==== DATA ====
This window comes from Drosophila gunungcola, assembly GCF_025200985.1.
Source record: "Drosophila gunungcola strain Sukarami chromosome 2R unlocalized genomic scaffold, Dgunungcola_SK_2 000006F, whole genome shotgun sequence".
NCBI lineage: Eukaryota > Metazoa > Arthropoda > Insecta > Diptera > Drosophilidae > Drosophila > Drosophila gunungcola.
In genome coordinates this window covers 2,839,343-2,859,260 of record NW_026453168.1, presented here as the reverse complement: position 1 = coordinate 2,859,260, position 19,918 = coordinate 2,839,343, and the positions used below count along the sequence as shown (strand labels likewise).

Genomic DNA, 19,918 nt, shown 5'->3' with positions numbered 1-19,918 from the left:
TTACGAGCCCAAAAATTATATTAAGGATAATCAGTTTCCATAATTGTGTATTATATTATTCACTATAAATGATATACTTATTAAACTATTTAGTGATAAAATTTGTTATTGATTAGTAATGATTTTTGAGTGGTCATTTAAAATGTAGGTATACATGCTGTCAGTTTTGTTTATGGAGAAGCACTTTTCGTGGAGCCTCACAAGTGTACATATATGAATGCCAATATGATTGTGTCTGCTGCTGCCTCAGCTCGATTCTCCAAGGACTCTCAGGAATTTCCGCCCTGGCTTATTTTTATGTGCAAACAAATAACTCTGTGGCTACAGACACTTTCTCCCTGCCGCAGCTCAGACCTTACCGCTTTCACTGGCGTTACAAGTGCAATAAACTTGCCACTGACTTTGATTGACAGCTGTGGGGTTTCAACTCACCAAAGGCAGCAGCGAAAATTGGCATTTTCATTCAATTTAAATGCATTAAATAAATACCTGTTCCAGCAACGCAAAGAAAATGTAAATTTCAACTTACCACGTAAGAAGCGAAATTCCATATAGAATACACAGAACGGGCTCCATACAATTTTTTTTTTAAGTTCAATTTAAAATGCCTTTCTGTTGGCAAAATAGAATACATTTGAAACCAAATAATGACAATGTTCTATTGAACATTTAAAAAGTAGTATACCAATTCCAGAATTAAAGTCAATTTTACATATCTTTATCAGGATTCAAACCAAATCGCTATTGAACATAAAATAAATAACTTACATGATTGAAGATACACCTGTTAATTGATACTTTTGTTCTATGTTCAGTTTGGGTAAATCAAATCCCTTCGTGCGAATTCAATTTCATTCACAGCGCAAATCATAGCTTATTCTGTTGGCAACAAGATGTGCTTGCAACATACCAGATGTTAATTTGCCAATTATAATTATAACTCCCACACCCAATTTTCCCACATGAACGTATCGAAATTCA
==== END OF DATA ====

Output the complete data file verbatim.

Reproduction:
This window comes from Drosophila gunungcola, assembly GCF_025200985.1.
Source record: "Drosophila gunungcola strain Sukarami chromosome 2R unlocalized genomic scaffold, Dgunungcola_SK_2 000006F, whole genome shotgun sequence".
NCBI lineage: Eukaryota > Metazoa > Arthropoda > Insecta > Diptera > Drosophilidae > Drosophila > Drosophila gunungcola.
In genome coordinates this window covers 2,839,343-2,859,260 of record NW_026453168.1, presented here as the reverse complement: position 1 = coordinate 2,859,260, position 19,918 = coordinate 2,839,343, and the positions used below count along the sequence as shown (strand labels likewise).

Genomic DNA, 19,918 nt, shown 5'->3' with positions numbered 1-19,918 from the left:
TTACGAGCCCAAAAATTATATTAAGGATAATCAGTTTCCATAATTGTGTATTATATTATTCACTATAAATGATATACTTATTAAACTATTTAGTGATAAAATTTGTTATTGATTAGTAATGATTTTTGAGTGGTCATTTAAAATGTAGGTATACATGCTGTCAGTTTTGTTTATGGAGAAGCACTTTTCGTGGAGCCTCACAAGTGTACATATATGAATGCCAATATGATTGTGTCTGCTGCTGCCTCAGCTCGATTCTCCAAGGACTCTCAGGAATTTCCGCCCTGGCTTATTTTTATGTGCAAACAAATAACTCTGTGGCTACAGACACTTTCTCCCTGCCGCAGCTCAGACCTTACCGCTTTCACTGGCGTTACAAGTGCAATAAACTTGCCACTGACTTTGATTGACAGCTGTGGGGTTTCAACTCACCAAAGGCAGCAGCGAAAATTGGCATTTTCATTCAATTTAAATGCATTAAATAAATACCTGTTCCAGCAACGCAAAGAAAATGTAAATTTCAACTTACCACGTAAGAAGCGAAATTCCATATAGAATACACAGAACGGGCTCCATACAATTTTTTTTTTAAGTTCAATTTAAAATGCCTTTCTGTTGGCAAAATAGAATACATTTGAAACCAAATAATGACAATGTTCTATTGAACATTTAAAAAGTAGTATACCAATTCCAGAATTAAAGTCAATTTTACATATCTTTATCAGGATTCAAACCAAATCGCTATTGAACATAAAATAAATAACTTACATGATTGAAGATACACCTGTTAATTGATACTTTTGTTCTATGTTCAGTTTGGGTAAATCAAATCCCTTCGTGCGAATTCAATTTCATTCACAGCGCAAATCATAGCTTATTCTGTTGGCAACAAGATGTGCTTGCAACATACCAGATGTTAATTTGCCAATTATAATTATAACTCCCACACCCAATTTTCCCACATGAACGTATCGAAATTCA